, whose ferocity has been tamed; to blas. phemers, that have learned to pray; to drunkards, noted for sobriety; to liars, that are men of truth; and thieves, that “ restore fourfold;" to the proud, humbled to the “meekness and gentleness of Christ;" to oppressors, that have laid aside their “ rod of iron,” and “ broken every yoke;" to extortioners, that have ceased to “grind the faces of the poor," and are distinguished for justice and generosity; to sinners of every description and of every grade, that have relinquished the ways of evil, and are “ living soberly, righteously, and godly." In the heathen world, idolatry, with all its attendant fooleries, im. purities, atrocities, and bacchanalian revelries, gives way before it; and “ the gods that have not made the heavens and the earth, perish from off the earth and from under those heavens."* Thus has the gospel triumphed !
This heavenly catholicon is destined to restore the moral world to its original purity, if the predictions of ancient prophets are to be fulfilled. According to those predictions, “the benevolent purposes of the Almighty, in relation to our world, are to be accomplished ; war is to cease its desolating ravages, and its instruments to be trans
* See Wardlaw's Christian Ethics, page 307.
formed into ploughshares and pruning-hooks; selfishness, avarice, injustice, oppression, slavery, and revenge are to be extirpated from the earth; the tribes of mankind are to be united in the bonds of affection and righteousness, and praise spring forth before all nations; the various ranks of society are to be brought into harmonious association, and united in the bond of universal love; the heathen world is to be enlightened, and the Christian world cemented in one grand and harmonious union; the landscape of the earth is to be adorned with new beauties, and the wilderness made to bud and blossom as the rose;"(the kingdoms of this world are to become the kingdoms of our Lord and his Messiah," the whole earth filled with his glory,' and his sceptre swayed over the nations throughout all succeeding ages.” If such a work is to be wrought, surely nothing but the Christian religion can effect it. Human reason would fail here. Lord, hasten the universal triumph of the cross!
For the Methodist Magazine and Quarterly Review.
Art. V.-OUR COUNTRY.
THERE is a feature in Christianity which seems to have been overlooked by most writers on morals and religion. That it is a remedial system is admitted on all hands. But what is it to remedy? Manifestly, human nature. They are not the works of God which it proposes to remedy. These are all perfect. It is not the state of the physical world which Christianity proposes to remedy-runless it be by that awful and sublime process which is to produce a new material universe, after the general conflagration, for the future residence of the saints.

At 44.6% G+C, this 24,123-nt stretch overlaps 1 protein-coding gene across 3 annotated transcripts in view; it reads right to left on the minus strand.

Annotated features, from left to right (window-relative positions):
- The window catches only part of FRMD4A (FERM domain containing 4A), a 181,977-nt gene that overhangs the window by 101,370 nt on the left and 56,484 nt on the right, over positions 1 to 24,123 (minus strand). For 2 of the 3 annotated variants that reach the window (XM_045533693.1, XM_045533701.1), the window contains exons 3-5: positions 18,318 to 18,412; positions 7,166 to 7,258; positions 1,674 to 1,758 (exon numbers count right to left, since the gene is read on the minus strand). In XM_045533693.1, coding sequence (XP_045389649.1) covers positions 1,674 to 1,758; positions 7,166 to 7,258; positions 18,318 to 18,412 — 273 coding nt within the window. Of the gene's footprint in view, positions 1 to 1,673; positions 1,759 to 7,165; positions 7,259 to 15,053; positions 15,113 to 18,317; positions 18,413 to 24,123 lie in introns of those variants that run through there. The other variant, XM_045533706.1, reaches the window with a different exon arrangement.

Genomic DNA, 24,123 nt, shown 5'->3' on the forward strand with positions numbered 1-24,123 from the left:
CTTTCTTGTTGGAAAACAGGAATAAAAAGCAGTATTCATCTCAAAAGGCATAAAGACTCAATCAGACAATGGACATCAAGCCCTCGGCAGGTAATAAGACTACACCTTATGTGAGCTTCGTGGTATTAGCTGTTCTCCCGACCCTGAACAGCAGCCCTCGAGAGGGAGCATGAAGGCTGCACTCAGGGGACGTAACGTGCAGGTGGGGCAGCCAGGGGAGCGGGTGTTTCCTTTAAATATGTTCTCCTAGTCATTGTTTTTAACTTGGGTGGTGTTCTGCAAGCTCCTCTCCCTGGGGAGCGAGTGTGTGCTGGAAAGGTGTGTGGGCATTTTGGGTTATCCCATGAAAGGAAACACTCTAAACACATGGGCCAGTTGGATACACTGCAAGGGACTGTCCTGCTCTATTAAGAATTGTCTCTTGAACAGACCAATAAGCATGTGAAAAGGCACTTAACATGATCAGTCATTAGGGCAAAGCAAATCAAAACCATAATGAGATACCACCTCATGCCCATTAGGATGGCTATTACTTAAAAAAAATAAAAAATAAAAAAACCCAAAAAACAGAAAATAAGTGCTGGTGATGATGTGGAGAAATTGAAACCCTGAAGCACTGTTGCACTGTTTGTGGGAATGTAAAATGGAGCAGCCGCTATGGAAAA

It is, then, the moral nature of man that Christianity proposes to remedy. It finds this disordered, and prescribes a remedy for the disorder. It does not, indeed, profess to create new faculties, either of body or mind; but it finds the understanding dark, and proposes to enlighten it; it finds the conscience asleep, and arouses it to action, at may do its office. The affections of the heart, the desires of the soul, are fixed on wrong objects, or thrown out to the blast of every wind. These are taken in hand by this kind restorer of human nature, purified from their grossness and defilement, drawn off from forbidden objects, and placed where they may repose with tranquillity, and perform their functions without either remorse or distraction. All this is done by the remedial influence of that Christianity which has come down from heaven to renovate man, and to "make all this new."
This is no new thought. It has been proclaimed a thousand times; and would to God that it might be more generally realized hy those for whom the provision has been made.
It was said that this divine remedy is for man. It is designed to fit him for his station; to qualify him to “act well his part in that relation he sustains in the creation, whether as a lord over inferior animals, as a cultivator of the soil, a merchant or a mechanic, as a subject of the government of God, as a citizen of the world, as a
subject or citizen of a particular country, as a husband, father, or son, as a magistrate, or as one who is bound to obey the laws. In whatever respect he is unfitted to sustain himself in any of these relations, or to discharge the duties arising out of them, Christianity comes in as a restorer, proposing a remedy for his defects, and imparting, by means of its internal energies and its external instructions, capabilities and qualifications to enable man to fulfil his high destiny.
We mean to apply these remarks to the subject indicated at the head of this article, and thereby bring into view that feature of this religion which seems to have been, in some measure, overlooked by Christian moralists. Christianity, then, does not propose what form of civil government shall exist among men. It has existed and flourished under all possible forms. When it first made its entrance into our world, imbodied in the person of its adorable Author, it found mankind under a monarchy of the most absolute character. It did not make war upon this monarchy. The structure of the civil government, whether as displayed in the person of Herod, whose jurisdiction was confined to the land of Judea, or in the person of Cesar, whose jurisdiction was of almost unlimited extent, it left to itself, simply teaching the people to “render to God the things that are God's, and to Cesar the things that are Cesar's.” This divine maxim, which fell from the lips of the Founder of Christianity, comprehended every thing; every duty, civil and religious. It found a government existing, and commanded its disciples to conform to its requisitions, so far as they could without abridging the rights of God; which, indeed, always have had, and always must have, a prior claim upon the homage of mankind.